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In memory of the late GUS Matlhabaphiri

CORRESPONDENT
Matlhabaphiri
Gaotlhaetse Utlwang Sankoloba (GUS) Matlhabaphiri’s bones were interred in Molepolole a fortnight ago. For people had come from all walks of life in droves to pay their last respects to him. That I know. I saw it with my own naked eyes!

As the nation and the Botswana Democratic Party (BDP) mourn the departure of my friend and good brother, the late Matlhabaphiri, fondly known as GUS, I think the party should celebrate the life of this fallen gallant fighter for democracy and trade union movement in Botswana. I have always held the conviction that the departed should be left to rest as they have fulfilled their mission on the earthly world.

They need to rest and have a good time with the Creator.

However, this time around, I am reluctantly shying away from abiding by the conviction. 

The first time I broke the tradition was in May 2013 when I lost yet another brother, Booster Galesekegwe, the iconic photographer with a Midas touch when it comes to his money making skills (MHRIP).

In life, there are those who work hard and those in whose favour the benign hand of providence admirably works wonders. GUS falls in the former category. In short, he was a man who earned a living by the sweat of his brow, as they would put in Biblical parlance.

“Kana wena Stryker ha ene ele ko America o kabe o sa bilediwa interview”.

(“You know that if we were in the United States you would have not have been invited for an interview”). Here GUS was trying to explain the delicate balance between civil service, the party and professionalism.

At the time, I had been called for an interview for post of Private Secretary to the Assistant Minister. And Gus was the Assistant Minister in the Ministry of Labour and Home Affairs.

He chaired the interviewing panel.

I understood GUS to be saying he needed someone who could be trusted with both the government and party affairs and more importantly the party affairs. For that was his love and passion. Of course, there was no official mention of these attributes in the advertisement for the position!

I and GUS have a litany of encounters which served to strengthen our bond of friendship over the years. Furthermore, our relationship evolved to greater heights as we continued to engage more with each other and even got to know and understand each other much better.

Our maiden encounter centred on a story we ran in Mmegi around 1999, just after the general elections.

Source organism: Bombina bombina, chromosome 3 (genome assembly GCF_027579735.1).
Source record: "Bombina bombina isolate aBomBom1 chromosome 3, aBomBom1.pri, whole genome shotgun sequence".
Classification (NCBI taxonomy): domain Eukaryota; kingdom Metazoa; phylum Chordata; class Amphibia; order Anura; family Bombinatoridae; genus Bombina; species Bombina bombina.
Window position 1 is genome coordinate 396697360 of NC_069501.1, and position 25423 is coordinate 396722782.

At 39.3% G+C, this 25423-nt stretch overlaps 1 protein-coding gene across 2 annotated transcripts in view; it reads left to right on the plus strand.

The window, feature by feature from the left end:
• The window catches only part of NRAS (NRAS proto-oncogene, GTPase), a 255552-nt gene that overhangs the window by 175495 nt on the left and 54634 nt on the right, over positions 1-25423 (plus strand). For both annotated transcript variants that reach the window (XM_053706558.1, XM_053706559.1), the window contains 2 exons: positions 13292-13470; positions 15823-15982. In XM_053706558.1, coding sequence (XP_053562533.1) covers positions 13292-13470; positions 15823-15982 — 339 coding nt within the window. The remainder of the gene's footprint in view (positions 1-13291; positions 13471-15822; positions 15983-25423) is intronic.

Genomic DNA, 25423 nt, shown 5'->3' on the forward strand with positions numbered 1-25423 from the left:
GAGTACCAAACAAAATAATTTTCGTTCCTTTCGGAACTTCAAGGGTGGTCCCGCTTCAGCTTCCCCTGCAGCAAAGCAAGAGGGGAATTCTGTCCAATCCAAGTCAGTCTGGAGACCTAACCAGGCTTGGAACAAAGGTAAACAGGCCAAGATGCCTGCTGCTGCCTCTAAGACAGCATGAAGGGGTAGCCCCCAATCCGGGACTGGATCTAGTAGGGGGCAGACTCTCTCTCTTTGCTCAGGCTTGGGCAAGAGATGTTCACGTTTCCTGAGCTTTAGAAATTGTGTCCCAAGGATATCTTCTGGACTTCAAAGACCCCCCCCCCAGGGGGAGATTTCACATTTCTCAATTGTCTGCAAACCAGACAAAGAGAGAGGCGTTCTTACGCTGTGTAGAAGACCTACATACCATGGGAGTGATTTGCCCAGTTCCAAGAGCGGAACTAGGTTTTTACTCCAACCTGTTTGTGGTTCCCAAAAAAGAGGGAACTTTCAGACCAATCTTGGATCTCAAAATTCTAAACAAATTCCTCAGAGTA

The object of the story was that a high-powered delegation representing GUS had been dispatched to meet then President, Festus Mogae.

And the brief of the delegation was to plead with Mogae to appoint GUS as Botswana’s High Commissioner to Namibia.

After the story was published, GUS called the newsroom asking to speak to me. Firstly, he softly introduced himself, telling me who he was but his main point came out when he asked me if I knew him and yet I wrote stuff about him.

I in turn took the opportunity to explain to him that we thought it was newsworthy

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for the public to know that he was eyeing some diplomatic post. But he would take none of that because in his view we were just out to malign him.

To him that amounted to negative publicity or fake news in modern Trump-speak! He got over that as time went on.

Well, he finally got the nod from Mogae and later became Botswana’s High Commissioner to Namibia.

That was not our last encounter. We were at it again around 2007 if I am not mistaken. At issue here was that GUS’s musical outfit, GABORONE INTERNATIONAL CHOIR had been invited to a SADC event. However, in reality this was a BDP choir whose conductor was GUS and was passing itself as an ‘international choir’. 

As fate would have it, I wrote the story about the somewhat strange arrangement under which the party outfit had miraculously transformed itself into an apolitical international one.

Being the one not to tire easily, GUS once more called the newsroom. On the phone he wanted to know who wrote the mischievous story about his choir. Well, I referred him to the editor after I had told him I did not write the story and he was convinced that if it were me I would have told! The story did not carry my by-line.

The whole afternoon, the newsroom was bubbling with laughter about this ‘great betrayal’! For colleagues, particularly Keto Segwai, knew about my relationship with GUS.

These episodes notwithstanding, GUS was a treasure trove in his knowledge and understanding of the inner workings of the BDP. And would not hesitate to dig deep into his rich knowledge and shed light into the BDP factional fights. And indeed he was ready and willing to do so. He was my point-man in reporting about the BDP at the height of the Barataphathi and the A Team fights.

But GUS down-played his power and influence in the BDP. According to him, he had a solid mentor to whom he deferred and that was none other than long-time BDP Secretary General, Daniel Kwelagobe. He once emotively told me how DK was his brother who had undying love for the BDP.  “Kwelagobe ke mogolole. One a tsena sekole le my elder brother, Legaenyana ko Kgale. O nale lerato lele ntsi mo phating”.

Meanwhile, over the years, we would become closer with GUS and he would share insights into the BDP with captivating grasp. More than he would have initially done.

GUS passed on a time when we were planning to meet in Gaborone. But his busy schedule in Molepolole made it impossible for us to meet.

First, it was preparations for President Ian Khama’s farewell on retirement and then bulela ditswe (BDP primaries). Given his love for the BDP, GUS is probably scaling the walls of heaven chanting the BDP slogan, Tsholetsa Domkrag! Rest in peace GUS!!!

STRYKER MOTLALOSO



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